Display Accessibility Tools

Accessibility Tools


Highlight Links

Change Contrast

Increase Text Size

Increase Letter Spacing

Readability Bar

Dyslexia Friendly Font

Increase Cursor Size

EEB Digital Fellows initiative: new member, tweaked format

Outdoor photo of Jamily Lorena
Jamily Lorena

PhD integrative biology student Jamily Lorena is the new member of the third cohort of EEB Digital Fellows. Last year’s digital fellow Bruna Amaral will take on a second year.

Digital fellows combine training and creating in recognition of academia’s growing interest in science communication.

“The EEB Digital Fellows program continues to evolve, and we are excited about the new paths and innovations,” said EEB Director Elise Zipkin. “The digital fellows program gives EEB graduate students a chance to learn exciting new skills, as well as to apply their talents and styles to elevate the work that’s done within EEB.”

Outdoor portrait of Bruna Amaral
Bruna Amaral

Each will receive a $3,000 stipend.

Lorena is in Ingo Braasch’s group and IBIO’s Amaral is in Zipkin’s lab.

The EEB Digital Fellows Program provides an opportunity for two graduate students to gain a deep understanding of the value of digital media for communicating and sharing scientific research for a wide range of audiences during the academic year. With support and training from mentors Daniel Trego and Sue Nichols, the EEB digital fellows will co-run EEB’s X (formerly Twitter), assist in reevaluating EEB’s chosen social media choices, and produce a story project on research within EEB.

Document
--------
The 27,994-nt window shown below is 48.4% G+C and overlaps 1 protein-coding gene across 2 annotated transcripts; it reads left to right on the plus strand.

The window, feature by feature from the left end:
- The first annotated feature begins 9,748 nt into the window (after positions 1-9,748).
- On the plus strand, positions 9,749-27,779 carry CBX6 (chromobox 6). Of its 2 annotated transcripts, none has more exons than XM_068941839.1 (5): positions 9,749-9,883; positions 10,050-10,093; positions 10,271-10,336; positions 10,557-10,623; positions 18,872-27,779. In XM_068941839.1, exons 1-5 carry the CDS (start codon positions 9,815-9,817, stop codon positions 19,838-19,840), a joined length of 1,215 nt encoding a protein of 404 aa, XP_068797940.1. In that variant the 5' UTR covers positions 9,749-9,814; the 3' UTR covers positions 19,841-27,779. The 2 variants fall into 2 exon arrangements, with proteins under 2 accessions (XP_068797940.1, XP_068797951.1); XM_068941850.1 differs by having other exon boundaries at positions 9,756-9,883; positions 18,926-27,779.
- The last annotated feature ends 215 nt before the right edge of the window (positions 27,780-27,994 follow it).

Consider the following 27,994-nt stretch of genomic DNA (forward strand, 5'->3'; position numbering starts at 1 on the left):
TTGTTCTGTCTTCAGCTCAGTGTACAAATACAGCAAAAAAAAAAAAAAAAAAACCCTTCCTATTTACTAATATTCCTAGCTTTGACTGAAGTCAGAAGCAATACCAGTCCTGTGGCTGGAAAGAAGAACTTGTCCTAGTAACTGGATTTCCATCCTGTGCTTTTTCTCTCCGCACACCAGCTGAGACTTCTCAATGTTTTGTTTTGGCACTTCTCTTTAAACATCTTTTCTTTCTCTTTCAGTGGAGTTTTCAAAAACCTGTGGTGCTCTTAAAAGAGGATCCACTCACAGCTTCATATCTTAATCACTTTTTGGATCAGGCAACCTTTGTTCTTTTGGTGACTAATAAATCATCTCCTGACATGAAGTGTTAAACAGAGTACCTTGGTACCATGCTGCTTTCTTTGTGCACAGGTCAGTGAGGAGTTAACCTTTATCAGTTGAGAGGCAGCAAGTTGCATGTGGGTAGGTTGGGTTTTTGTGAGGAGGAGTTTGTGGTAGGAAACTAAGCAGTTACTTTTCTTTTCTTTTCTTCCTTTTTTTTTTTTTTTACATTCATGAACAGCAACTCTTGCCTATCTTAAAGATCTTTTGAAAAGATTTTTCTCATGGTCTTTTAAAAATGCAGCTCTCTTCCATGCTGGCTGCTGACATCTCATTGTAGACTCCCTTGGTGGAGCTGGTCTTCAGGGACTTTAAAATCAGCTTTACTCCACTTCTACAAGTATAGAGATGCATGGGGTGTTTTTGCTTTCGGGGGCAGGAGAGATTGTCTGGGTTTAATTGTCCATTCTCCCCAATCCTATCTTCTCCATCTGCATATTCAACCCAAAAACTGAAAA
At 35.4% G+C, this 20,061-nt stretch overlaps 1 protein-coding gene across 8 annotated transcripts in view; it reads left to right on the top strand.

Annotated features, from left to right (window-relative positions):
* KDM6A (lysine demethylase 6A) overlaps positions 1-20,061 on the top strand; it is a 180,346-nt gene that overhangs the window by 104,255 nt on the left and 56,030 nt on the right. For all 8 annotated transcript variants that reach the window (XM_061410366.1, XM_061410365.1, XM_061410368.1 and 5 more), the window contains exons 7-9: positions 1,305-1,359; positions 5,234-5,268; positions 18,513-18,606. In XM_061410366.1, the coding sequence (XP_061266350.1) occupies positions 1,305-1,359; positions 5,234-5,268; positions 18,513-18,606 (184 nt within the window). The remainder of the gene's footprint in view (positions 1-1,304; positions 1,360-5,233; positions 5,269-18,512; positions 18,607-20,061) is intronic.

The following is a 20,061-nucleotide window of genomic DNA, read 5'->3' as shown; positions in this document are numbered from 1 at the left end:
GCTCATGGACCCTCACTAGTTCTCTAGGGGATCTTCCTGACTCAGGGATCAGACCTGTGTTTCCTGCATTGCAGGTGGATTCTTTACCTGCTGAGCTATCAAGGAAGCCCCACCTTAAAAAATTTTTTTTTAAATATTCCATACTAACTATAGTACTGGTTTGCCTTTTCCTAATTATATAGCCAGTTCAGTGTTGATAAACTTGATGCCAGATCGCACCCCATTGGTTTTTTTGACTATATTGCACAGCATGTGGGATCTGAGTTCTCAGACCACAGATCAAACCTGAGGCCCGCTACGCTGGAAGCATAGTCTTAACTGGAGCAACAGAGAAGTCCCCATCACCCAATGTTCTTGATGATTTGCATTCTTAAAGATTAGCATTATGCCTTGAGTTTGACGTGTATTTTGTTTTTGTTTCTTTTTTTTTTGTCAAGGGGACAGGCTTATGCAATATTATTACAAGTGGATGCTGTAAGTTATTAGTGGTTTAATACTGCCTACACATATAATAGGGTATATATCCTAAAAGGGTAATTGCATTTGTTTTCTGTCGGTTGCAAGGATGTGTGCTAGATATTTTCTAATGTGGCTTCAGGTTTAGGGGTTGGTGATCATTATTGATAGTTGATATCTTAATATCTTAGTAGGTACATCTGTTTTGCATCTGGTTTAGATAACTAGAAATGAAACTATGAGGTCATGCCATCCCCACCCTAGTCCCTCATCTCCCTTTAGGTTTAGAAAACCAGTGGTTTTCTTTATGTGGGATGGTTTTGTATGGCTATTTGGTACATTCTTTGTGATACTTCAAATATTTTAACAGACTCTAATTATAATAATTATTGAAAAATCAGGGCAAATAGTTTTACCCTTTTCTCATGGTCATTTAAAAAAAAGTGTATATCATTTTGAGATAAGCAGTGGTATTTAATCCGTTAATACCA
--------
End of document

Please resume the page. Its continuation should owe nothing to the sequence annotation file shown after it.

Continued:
Fellows will develop an understanding of what is a digital presence and how to intentionally develop one to meet specific goals. This year sees a temporal shift, with Lima starting spring semester to better align her social media knowledge curve with the academic calendar. Fellows will create a story designed to communicate an EEB research project using their chosen media (writing, photography, podcasting, video).

In November 2022, Lorena won a graduate student award for excellence in research and science communication at the Society for Developmental Biology Midwest Conference.

“Every time I visit places such as the Museum of Science and Industry in Chicago, I find myself wondering about working in a place that is committed to combine creativity, science and technology, with the mission to turn scientific discoveries into understandable and joyful experiences to anyone,” she said in her application.

Amaral will continue developing EEBCast – the loose name for a project she began with digital fellow Ayley Shortridge, and which is morphing with an eye on interactive features.

“Stay tuned,” Nichols said. “Cool things are brewing.”